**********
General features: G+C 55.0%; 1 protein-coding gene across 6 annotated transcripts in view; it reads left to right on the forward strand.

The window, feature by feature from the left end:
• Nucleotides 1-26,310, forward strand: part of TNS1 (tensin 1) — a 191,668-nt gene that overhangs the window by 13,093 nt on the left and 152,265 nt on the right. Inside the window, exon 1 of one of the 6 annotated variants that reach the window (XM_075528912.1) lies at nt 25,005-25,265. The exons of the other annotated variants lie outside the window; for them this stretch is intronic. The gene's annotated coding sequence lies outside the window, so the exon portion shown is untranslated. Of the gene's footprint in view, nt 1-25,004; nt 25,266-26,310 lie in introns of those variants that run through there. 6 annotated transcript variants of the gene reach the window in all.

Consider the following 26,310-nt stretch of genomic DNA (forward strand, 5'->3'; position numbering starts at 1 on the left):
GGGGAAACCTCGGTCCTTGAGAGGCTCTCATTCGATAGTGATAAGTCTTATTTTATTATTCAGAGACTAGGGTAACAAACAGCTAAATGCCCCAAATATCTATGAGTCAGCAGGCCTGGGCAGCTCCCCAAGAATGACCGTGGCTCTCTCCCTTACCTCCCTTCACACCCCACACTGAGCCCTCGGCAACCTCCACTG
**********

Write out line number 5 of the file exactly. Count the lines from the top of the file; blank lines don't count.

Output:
GGGGAAACCTCGGTCCTTGAGAGGCTCTCATTCGATAGTGATAAGTCTTATTTTATTATTCAGAGACTAGGGTAACAAACAGCTAAATGCCCCAAATATCTATGAGTCAGCAGGCCTGGGCAGCTCCCCAAGAATGACCGTGGCTCTCTCCCTTACCTCCCTTCACACCCCACACTGAGCCCTCGGCAACCTCCACTG